Data annotation in machine learning involves labeling data to represent the results you want your ML model to analyze. It includes the labeling, marking, tagging and transcribing of ML datasets with the attributes you want your machine learning system to begin to learn to acknowledge or recognize.
From identifying objects, to making sure they are recognizable for ML models based on computer vision, there are quite a number of challenges that could arise when doing image annotation. Seeing how each object has to be labeled with cuboids, bounding boxes, lines or other methods of annotations required by client's needs, getting the actual context of a scene for object recognition could be a challenging job. Some of these challenges are
It can be really tasking for humans to annotate a dataset accurately without errors, especially when it involves labeling image features because it is usually difficult to identify all the useful properties of an image that can be used in describing it properly. This could result in the AI not being able to process what is being labeled or how it should be interpreted by the system, reducing efficiency. Accurate and proper data labeling is a process that involves a lot of work especially when there are large volumes of unstructured data.
Human judgement is flawed and biased, and this could create a problem when they carry out annotation tasks because they could add their own personal biases while defining labels for datasets.
If your project is a large one, image annotation could take you weeks to complete. This includes the time and effort it will take to create annotation guidelines and trainings for human annotators, which could affect or even delay project timelines.
1. Incorrect class: When an object is classified incorrectly, e.g. a house being labeled as a bus.
2. Missing annotation: When an object annotation is omitted where it should exist.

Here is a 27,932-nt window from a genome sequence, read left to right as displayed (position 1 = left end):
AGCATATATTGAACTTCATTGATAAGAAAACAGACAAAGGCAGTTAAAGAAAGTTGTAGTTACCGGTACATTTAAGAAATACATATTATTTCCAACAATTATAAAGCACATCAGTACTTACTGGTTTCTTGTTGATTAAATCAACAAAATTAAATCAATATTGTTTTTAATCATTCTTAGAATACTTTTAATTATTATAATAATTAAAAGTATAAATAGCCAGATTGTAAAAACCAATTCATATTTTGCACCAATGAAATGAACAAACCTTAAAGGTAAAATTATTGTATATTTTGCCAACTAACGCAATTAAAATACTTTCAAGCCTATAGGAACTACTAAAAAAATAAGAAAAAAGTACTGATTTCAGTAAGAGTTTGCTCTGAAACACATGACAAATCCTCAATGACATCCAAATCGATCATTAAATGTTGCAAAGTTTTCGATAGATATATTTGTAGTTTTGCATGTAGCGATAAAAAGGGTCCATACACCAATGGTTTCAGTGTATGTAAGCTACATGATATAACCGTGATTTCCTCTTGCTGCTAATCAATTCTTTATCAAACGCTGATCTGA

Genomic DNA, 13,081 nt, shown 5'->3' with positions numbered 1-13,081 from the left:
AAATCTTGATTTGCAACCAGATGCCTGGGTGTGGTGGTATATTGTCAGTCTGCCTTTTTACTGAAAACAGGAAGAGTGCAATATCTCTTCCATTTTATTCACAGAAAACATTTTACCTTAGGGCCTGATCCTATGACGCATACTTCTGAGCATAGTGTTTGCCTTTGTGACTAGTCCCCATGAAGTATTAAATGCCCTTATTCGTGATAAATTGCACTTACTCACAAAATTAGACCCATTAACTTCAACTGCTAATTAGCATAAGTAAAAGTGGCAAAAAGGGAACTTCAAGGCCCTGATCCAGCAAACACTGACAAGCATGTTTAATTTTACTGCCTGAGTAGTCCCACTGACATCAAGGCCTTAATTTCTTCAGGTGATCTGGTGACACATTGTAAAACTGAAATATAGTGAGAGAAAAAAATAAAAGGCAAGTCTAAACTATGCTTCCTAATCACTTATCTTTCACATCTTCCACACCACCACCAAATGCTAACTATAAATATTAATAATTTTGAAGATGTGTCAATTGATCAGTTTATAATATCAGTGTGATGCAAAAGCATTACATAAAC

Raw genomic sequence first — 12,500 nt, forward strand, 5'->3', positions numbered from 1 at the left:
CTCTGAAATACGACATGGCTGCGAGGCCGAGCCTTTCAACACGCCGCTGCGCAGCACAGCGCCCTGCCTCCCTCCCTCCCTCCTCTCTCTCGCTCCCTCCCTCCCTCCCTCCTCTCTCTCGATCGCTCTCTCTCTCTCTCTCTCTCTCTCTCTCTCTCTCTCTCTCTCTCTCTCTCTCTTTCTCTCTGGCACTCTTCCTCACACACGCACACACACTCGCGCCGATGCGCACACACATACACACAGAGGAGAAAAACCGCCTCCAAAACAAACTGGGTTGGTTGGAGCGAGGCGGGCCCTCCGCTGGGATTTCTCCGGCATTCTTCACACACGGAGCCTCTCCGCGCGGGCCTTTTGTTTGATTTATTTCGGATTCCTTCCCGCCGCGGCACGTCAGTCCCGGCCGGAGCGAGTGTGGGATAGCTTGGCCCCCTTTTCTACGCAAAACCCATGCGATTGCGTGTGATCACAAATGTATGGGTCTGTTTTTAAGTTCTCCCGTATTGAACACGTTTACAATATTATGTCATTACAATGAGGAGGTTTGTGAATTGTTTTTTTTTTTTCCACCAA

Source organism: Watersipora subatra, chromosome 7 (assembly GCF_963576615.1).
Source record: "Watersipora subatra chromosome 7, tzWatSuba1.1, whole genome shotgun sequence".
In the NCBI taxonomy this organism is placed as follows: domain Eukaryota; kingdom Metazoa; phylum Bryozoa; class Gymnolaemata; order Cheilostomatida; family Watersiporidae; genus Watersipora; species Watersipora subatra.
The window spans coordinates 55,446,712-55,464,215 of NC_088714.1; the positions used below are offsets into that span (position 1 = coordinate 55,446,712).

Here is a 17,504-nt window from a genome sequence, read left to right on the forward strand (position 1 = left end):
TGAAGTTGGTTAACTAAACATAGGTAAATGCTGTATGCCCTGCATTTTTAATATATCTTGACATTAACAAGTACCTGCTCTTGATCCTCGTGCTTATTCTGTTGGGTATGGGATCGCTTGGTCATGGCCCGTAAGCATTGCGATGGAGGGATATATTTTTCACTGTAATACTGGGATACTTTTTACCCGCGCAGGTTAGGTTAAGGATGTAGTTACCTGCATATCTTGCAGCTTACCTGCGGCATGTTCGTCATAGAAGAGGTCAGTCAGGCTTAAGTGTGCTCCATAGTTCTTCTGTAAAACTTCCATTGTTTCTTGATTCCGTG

3. Redundant annotation: When annotation is done for an object that doesn't require it.
4. Incorrect attribute: When the position of an object is not described correctly, e.g. a walking pedestrian is labeled as standing.
5. Incorrect annotation size: Where an object's annotation is different from it's actual dimensions.
In most result tables, nulls are interpreted as unknown values and missing values are interpreted as known values. A null value is a special marker usually used in a dataset to indicate that a data value does not exist in the database. Simply put, it is used to denote values that we do not know, while missing values occur when no data value is stored for the variables or participants under observation. It could be a single value missing in a cell or an entire row. They are among the most common mistakes that are encountered in data annotation.
1. Delete rows with missing values: Missing values can be handled by deleting the rows or columns having null values. If columns have more than half of the rows as null then the entire column can be dropped, even though this method could lead to a loss of a lot of information and it doesn't work very well if the percentage of missing values comprises a large part of the complete dataset.
2. Using Algorithms that support missing values: Most ML learning models today do not support missing values but some ML models like the The k-NN algorithm are versatile enough to ignore missing values in the dataset. Others like Naive Bayes can also accommodate missing values when making a forecast.
3. Feed in missing values with Mean/Median: Here, the missing values are substituted by the mean or median values. This method can prevent the loss of data that is unavoidable with most other methods. Replacing the above two approximations (mean, median) is a statistical approach to handle the missing values.
Most datasets have missing or null values that you need to handle intelligently if you want to create an accurate and versatile AI model that will be able to handle your business needs.
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